Crates are indispensable to dogs and their humans. When used properly, the crate helps your puppy learn his bathroom manners much faster. The crate also gives you a place to put him when you can’t watch him and gives him a retreat for naps or alone time.
What Is Crate Training?
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Crate training is the process of gently introducing your puppy to the crate before you start using it for other training. If you’re lucky, his foster or breeder may have already completed or at least started this process—but it’s more likely that you’ll have to take on the job. When you’re done your puppy will know that his crate is his very own safe, special place.
The crate itself should be just big enough for your puppy to stand up and turn around. If the enclosure is too big, he may use a far corner of it as his potty place. Wire crates can be purchased with an adjustable insert that reduces interior crate space. Later you can remove the insert and allow the full-grown dog use of the entire crate. To increase the feeling of a den, some owners put a blanket or towel on top of a wire crate and drape it down one or both sides.
Small plastic crates are easy to carry from room to room and have solid sides that make a puppy feel like he is in a safe den.
Never use soft-sided crates for crate training—puppies like to chew fabric and may be able to gnaw their way out.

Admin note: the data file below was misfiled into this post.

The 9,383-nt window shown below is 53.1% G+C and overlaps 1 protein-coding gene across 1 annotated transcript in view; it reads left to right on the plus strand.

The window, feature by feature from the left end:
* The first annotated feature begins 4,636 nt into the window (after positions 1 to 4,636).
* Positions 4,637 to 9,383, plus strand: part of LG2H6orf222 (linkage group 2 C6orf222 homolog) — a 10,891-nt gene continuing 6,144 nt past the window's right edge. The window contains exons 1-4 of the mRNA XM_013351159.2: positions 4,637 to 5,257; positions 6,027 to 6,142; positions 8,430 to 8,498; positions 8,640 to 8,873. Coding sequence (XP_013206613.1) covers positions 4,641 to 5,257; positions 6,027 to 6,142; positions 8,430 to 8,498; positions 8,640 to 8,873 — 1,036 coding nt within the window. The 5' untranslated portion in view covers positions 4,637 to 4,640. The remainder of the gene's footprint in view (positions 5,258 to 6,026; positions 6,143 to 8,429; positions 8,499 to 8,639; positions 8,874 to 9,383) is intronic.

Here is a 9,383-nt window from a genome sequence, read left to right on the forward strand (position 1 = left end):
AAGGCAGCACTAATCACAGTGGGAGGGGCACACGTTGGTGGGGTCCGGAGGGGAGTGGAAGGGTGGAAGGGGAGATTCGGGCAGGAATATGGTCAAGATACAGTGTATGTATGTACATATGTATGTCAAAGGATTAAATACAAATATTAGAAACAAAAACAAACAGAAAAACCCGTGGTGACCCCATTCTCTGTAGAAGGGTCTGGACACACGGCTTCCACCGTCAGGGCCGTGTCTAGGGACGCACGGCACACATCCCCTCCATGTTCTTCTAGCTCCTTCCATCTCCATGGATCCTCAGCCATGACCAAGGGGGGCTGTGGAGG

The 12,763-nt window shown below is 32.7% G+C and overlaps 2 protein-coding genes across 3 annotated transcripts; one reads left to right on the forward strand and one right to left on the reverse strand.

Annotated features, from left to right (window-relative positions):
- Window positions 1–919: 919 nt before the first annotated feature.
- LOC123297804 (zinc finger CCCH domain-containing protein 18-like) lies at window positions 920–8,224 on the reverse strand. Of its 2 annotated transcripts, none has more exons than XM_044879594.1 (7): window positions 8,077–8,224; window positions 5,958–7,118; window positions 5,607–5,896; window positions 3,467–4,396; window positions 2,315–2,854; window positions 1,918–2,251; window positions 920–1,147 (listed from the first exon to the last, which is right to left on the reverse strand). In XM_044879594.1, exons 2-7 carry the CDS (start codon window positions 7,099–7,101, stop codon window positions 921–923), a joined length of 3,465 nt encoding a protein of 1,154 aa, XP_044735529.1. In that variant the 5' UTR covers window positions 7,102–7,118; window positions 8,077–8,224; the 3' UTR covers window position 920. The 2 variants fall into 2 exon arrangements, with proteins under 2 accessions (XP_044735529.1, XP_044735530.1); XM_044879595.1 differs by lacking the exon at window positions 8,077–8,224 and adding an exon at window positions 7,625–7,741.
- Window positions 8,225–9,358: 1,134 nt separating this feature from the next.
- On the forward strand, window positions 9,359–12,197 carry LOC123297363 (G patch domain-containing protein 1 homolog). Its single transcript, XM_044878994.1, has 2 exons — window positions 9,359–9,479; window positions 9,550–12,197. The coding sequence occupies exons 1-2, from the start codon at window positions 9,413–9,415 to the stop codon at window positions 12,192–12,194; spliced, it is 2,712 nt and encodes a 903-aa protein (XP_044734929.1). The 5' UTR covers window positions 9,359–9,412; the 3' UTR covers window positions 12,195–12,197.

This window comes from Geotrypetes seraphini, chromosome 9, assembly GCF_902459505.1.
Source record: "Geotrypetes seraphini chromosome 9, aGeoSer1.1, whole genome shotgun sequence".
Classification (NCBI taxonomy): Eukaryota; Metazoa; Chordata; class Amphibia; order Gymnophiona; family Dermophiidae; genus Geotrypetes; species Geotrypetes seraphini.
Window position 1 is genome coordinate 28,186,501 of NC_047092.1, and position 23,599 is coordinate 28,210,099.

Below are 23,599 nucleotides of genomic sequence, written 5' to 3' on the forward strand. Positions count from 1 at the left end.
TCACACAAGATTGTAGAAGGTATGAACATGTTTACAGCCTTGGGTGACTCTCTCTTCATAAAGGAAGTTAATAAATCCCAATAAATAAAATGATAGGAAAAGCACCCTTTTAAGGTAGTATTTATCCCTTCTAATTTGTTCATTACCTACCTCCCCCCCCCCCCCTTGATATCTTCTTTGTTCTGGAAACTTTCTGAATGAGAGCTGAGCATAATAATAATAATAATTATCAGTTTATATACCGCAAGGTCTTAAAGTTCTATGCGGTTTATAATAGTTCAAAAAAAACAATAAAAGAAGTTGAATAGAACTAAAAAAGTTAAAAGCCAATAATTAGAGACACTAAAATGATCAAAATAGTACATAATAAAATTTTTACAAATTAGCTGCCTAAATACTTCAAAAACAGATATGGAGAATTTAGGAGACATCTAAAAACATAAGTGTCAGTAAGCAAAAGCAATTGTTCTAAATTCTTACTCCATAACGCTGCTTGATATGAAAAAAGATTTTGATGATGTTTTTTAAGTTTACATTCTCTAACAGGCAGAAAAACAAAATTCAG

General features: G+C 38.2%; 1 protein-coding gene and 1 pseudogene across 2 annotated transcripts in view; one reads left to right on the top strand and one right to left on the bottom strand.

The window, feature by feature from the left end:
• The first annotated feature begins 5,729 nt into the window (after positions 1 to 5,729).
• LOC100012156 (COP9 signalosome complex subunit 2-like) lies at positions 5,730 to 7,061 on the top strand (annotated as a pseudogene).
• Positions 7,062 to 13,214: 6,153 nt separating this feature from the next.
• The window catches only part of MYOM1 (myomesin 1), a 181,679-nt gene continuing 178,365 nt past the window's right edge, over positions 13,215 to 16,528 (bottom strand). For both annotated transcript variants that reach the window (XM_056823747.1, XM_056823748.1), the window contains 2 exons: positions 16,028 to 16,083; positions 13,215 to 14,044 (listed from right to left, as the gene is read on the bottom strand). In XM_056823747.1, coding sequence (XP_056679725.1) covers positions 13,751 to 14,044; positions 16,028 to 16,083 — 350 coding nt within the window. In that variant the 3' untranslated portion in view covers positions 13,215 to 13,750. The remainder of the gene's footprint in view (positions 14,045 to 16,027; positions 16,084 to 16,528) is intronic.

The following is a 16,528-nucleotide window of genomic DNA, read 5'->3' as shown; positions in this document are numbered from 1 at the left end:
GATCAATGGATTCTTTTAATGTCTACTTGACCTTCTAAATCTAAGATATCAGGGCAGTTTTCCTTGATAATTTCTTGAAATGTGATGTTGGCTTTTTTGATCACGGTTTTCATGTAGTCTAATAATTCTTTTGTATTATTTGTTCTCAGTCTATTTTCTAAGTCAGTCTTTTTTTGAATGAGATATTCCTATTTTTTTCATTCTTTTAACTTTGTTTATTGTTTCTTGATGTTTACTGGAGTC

How to Crate Train Your Dog
Life with a dog is easier if your puppy likes his crate. This may seem counterintuitive to first-time crate users, but it can happen. In fact, will most probably happen with just a little help from you:
- Start with a clean crate in the middle of a room that your puppy uses.
- Put a new toy in the crate and leave the door open.
- Let your puppy sniff around, enter the crate, and come out with the new toy.
- Play with your puppy and his toy. Then show him a treat and toss it in the crate, still leaving the door open.
- After your puppy has retrieved the treat, shut the door for a few seconds. Open the door and repeat a few times until he remains comfortably in the crate for about five minutes.
Don’t stay where your puppy can see you, and don’t let him out if he cries—wait until he’s been quiet for at least a few seconds before opening the door.
Play with your puppy near his crate, and leave the door open. He should be able to go in and out when he wants to. Soon he will see it as his bed, a safe and comfortable place to go when things become overwhelming. You can help this happen by never using the crate as a place of punishment.
Crate training only works if you devise a schedule and stick to it. A young puppy can only be left in the crate for a few hours in the daytime. If you wait too long and he has an accident in the crate, it sets back the whole idea of training.
Every time you open the crate door to let your puppy out, carry him to his potty place immediately. And before you put him back in his crate, take him to his potty place again and then throw a small treat in the enclosure to entice him to re-enter.
Nylabone Dog Crate Parts
Excerpts adapted from:
DogLife Dachshund by Susan McCullough, © 2011 by TFH Publications, Inc., DogLife Yorkshire Terrier by Sheila O’Brien Schimpf, © 2011 by TFH Publications, Inc.